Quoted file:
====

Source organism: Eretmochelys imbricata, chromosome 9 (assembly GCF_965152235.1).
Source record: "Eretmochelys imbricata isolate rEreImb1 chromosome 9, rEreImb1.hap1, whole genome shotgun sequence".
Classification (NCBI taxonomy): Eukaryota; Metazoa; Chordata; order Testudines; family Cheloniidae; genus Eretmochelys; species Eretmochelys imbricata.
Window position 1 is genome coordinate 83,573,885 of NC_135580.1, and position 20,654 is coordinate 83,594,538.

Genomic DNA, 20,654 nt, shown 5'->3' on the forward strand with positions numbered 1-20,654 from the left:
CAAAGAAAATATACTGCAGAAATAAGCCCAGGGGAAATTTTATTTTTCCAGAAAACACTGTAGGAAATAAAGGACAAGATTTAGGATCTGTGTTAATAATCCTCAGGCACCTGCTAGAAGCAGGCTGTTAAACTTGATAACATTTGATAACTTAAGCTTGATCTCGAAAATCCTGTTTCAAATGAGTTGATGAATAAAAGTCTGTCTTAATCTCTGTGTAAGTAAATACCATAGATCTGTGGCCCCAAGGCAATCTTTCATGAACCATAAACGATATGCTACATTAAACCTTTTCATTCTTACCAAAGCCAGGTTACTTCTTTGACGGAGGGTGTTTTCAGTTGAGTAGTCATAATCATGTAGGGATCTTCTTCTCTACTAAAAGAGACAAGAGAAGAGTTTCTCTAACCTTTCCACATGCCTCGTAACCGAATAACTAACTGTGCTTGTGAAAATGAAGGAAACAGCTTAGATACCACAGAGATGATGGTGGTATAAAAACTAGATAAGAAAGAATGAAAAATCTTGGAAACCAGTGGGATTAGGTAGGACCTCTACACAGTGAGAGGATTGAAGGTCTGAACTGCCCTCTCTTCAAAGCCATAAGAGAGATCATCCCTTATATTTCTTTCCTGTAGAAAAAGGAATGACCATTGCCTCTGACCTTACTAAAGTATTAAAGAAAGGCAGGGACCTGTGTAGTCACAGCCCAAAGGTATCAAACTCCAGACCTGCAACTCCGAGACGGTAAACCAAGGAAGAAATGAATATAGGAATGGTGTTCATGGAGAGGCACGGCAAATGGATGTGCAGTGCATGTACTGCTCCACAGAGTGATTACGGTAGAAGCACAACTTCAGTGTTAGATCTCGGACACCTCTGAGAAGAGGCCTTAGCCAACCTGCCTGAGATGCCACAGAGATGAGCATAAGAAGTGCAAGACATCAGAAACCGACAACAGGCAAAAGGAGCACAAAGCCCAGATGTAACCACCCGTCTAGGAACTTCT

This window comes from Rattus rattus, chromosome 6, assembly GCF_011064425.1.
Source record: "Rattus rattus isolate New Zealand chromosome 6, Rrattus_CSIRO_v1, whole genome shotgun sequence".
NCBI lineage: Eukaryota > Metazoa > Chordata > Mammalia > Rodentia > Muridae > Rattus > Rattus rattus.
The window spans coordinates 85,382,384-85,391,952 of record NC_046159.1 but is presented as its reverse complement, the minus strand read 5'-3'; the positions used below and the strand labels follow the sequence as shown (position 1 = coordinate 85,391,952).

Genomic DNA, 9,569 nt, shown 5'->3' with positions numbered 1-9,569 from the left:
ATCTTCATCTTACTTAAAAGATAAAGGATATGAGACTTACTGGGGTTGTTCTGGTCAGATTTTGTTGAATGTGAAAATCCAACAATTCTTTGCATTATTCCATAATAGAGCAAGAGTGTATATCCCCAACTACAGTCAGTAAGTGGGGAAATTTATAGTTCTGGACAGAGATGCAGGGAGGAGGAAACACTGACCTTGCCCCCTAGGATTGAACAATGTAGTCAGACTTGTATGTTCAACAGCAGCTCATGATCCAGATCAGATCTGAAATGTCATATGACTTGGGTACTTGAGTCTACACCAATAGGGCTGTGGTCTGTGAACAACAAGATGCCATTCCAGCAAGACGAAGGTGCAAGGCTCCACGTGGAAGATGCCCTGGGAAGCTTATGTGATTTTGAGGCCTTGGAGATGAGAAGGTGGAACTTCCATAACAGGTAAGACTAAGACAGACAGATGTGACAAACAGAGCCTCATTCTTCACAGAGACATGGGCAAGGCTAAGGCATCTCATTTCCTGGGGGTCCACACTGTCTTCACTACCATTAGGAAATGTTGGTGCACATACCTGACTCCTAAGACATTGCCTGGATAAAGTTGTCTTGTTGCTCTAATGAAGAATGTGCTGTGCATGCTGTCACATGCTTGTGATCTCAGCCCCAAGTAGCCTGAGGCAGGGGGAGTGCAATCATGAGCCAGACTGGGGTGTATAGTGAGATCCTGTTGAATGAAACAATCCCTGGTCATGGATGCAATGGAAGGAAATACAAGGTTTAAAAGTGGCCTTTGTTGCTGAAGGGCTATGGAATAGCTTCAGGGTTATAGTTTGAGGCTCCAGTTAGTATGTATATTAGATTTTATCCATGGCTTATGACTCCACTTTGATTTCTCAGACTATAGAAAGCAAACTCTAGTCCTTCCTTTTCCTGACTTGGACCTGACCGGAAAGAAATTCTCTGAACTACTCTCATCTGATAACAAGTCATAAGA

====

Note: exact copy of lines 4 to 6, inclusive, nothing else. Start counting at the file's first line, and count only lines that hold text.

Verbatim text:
Window position 1 is genome coordinate 83,573,885 of NC_135580.1, and position 20,654 is coordinate 83,594,538.

Genomic DNA, 20,654 nt, shown 5'->3' on the forward strand with positions numbered 1-20,654 from the left:
CAAAGAAAATATACTGCAGAAATAAGCCCAGGGGAAATTTTATTTTTCCAGAAAACACTGTAGGAAATAAAGGACAAGATTTAGGATCTGTGTTAATAATCCTCAGGCACCTGCTAGAAGCAGGCTGTTAAACTTGATAACATTTGATAACTTAAGCTTGATCTCGAAAATCCTGTTTCAAATGAGTTGATGAATAAAAGTCTGTCTTAATCTCTGTGTAAGTAAATACCATAGATCTGTGGCCCCAAGGCAATCTTTCATGAACCATAAACGATATGCTACATTAAACCTTTTCATTCTTACCAAAGCCAGGTTACTTCTTTGACGGAGGGTGTTTTCAGTTGAGTAGTCATAATCATGTAGGGATCTTCTTCTCTACTAAAAGAGACAAGAGAAGAGTTTCTCTAACCTTTCCACATGCCTCGTAACCGAATAACTAACTGTGCTTGTGAAAATGAAGGAAACAGCTTAGATACCACAGAGATGATGGTGGTATAAAAACTAGATAAGAAAGAATGAAAAATCTTGGAAACCAGTGGGATTAGGTAGGACCTCTACACAGTGAGAGGATTGAAGGTCTGAACTGCCCTCTCTTCAAAGCCATAAGAGAGATCATCCCTTATATTTCTTTCCTGTAGAAAAAGGAATGACCATTGCCTCTGACCTTACTAAAGTATTAAAGAAAGGCAGGGACCTGTGTAGTCACAGCCCAAAGGTATCAAACTCCAGACCTGCAACTCCGAGACGGTAAACCAAGGAAGAAATGAATATAGGAATGGTGTTCATGGAGAGGCACGGCAAATGGATGTGCAGTGCATGTACTGCTCCACAGAGTGATTACGGTAGAAGCACAACTTCAGTGTTAGATCTCGGACACCTCTGAGAAGAGGCCTTAGCCAACCTGCCTGAGATGCCACAGAGATGAGCATAAGAAGTGCAAGACATCAGAAACCGACAACAGGCAAAAGGAGCACAAAGCCCAGATGTAACCACCCGTCTAGGAACTTCT